2016. Rated PG-13, 107 minutes.
Michael K. Williams
Way back when, a little film called Fatal Attraction took the world by storm. You know, that movie where the crazy lady boils the rabbit. It birthed what is now a countless number of imitators, shameless rip-offs, really. Normally, something like that is cause for much rumination on lack of creativity and narrative diversity in film. In this case I'm forever grateful for all of the mindless drivel that sprang directly from the mentally diseased loins of Alexandra Forrest. Seriously, I just can't get enough of these psycho-stalker movies. These are definitely movies, not films, mind you. Each seems to be more ridiculous than the last and almost all of them are laughably bad. I love them for precisely that reason. This same reason led me to the theater to take in a viewing of When the Bough Breaks.
We jump into the plot immediately, always a good sign for mindless entertainment. It starts with us meeting wealthy married couple John (Chestnut) and Laura Taylor (Hall). She's a much sought after chef while he's a big time lawyer. We quickly find out they are unable to conceive a child and have been looking for a surrogate to carry their baby for quite some time. Lucky for us, they have just found "the one," Anna (Sinclair), a seemingly innocent twenty-one year old who says she wants nothing more than to do a great thing for some deserving family. Next, we meet her creepy boyfriend Mike (Rossi), see Anna become implanted with an embryo fertilized by John, and the stage is set for critical levels of nuttiness. Without taking you through all the detours it takes to get there, I'll just let you know Anna eventually winds up living with the Taylors and becomes obsessed with John. Throughout much of the goings on the family cat makes sure to appear on screen and be addressed directly by either John or Laura.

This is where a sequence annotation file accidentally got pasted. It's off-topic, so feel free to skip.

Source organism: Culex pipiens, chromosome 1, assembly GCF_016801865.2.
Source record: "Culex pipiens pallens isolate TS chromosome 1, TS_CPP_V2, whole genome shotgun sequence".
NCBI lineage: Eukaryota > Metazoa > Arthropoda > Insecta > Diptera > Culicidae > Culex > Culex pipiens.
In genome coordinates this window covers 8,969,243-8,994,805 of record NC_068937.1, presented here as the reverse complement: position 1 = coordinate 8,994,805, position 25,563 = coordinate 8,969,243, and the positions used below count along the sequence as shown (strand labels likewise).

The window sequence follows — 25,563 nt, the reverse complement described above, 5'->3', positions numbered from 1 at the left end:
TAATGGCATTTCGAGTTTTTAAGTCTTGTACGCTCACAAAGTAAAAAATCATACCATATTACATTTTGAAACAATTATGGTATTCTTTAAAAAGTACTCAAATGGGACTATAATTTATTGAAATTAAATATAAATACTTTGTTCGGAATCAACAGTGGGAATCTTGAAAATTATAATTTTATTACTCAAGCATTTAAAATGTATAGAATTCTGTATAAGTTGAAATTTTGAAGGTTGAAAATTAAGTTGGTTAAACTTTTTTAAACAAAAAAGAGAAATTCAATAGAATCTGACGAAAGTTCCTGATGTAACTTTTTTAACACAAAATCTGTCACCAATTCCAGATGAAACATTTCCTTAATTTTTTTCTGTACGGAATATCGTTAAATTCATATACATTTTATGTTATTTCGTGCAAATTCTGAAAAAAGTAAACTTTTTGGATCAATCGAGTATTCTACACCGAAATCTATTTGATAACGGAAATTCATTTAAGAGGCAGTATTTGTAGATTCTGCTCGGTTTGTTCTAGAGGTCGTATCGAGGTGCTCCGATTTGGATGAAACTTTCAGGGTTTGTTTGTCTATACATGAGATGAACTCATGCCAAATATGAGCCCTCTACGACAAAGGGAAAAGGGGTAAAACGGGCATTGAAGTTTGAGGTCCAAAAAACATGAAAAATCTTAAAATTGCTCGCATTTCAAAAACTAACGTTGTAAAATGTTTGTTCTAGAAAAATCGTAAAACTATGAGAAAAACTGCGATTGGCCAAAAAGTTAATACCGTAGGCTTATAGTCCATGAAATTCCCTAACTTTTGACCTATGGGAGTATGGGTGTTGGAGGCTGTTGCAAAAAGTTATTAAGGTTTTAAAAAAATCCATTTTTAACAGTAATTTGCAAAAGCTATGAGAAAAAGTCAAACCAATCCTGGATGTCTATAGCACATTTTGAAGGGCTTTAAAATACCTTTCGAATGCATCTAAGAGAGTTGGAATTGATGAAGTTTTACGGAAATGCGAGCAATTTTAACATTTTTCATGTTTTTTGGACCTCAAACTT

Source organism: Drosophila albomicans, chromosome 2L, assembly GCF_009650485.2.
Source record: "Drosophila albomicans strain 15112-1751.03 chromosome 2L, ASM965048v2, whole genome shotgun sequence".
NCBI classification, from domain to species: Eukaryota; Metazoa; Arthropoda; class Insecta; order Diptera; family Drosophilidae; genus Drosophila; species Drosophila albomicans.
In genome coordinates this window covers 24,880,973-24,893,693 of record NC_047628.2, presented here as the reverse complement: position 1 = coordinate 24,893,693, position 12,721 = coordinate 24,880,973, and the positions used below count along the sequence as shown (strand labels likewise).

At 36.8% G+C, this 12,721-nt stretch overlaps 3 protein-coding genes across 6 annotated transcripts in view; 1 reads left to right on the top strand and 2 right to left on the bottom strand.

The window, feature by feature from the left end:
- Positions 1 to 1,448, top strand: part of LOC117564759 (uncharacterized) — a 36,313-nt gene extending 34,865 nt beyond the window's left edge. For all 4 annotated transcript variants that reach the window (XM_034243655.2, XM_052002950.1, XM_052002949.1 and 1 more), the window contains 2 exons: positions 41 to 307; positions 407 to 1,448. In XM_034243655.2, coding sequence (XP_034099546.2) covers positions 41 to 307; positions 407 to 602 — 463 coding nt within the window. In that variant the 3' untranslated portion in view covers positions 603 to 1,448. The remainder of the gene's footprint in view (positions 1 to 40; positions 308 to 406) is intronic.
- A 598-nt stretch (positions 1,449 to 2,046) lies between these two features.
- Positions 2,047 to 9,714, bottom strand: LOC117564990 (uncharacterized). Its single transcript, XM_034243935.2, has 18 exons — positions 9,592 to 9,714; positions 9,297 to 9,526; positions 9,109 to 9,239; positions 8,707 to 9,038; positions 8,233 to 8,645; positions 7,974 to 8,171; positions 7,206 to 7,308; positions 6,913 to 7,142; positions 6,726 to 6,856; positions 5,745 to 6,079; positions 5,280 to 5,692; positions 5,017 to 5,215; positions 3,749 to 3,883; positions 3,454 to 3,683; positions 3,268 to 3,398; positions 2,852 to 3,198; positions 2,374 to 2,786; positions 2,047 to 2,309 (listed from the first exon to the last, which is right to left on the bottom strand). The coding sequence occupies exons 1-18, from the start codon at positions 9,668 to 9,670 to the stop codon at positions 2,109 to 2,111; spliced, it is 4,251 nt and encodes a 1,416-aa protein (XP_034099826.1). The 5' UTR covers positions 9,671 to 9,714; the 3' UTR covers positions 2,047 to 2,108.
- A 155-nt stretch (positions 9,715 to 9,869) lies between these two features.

Dell: (noticing how prominently the cat is featured; whispering in a crowded theater) That cat is either going to die violently or save the day.
Mrs. Dell: (laughing) You're so crazy.
An hour and change later...
Dell: (laughing) Told you.
My point there is not to spoil the movie for you. Besides, I didn't tell you which happens. My point is to give you a glimpse into this particular movie-going experience. I correctly predicted just about everything that happened, yet, it was so wonderfully silly I couldn't help but enjoy myself. The main catalyst here was the overly obvious and hackneyed writing. The set ups are telegraphed far, far in advance. Anna just does things we've seen in so many movies I almost imagine there was no script, just viewing sessions of other similarly themed movies before filming began. I can totally see director Jon Cassar saying to Jaz Sinclair right before the cameras started to roll saying "Remember that scene from Obsessed? Do that." A little while later, he'd say "Cut! That was great. Now do The Hand That Rocks the Cradle!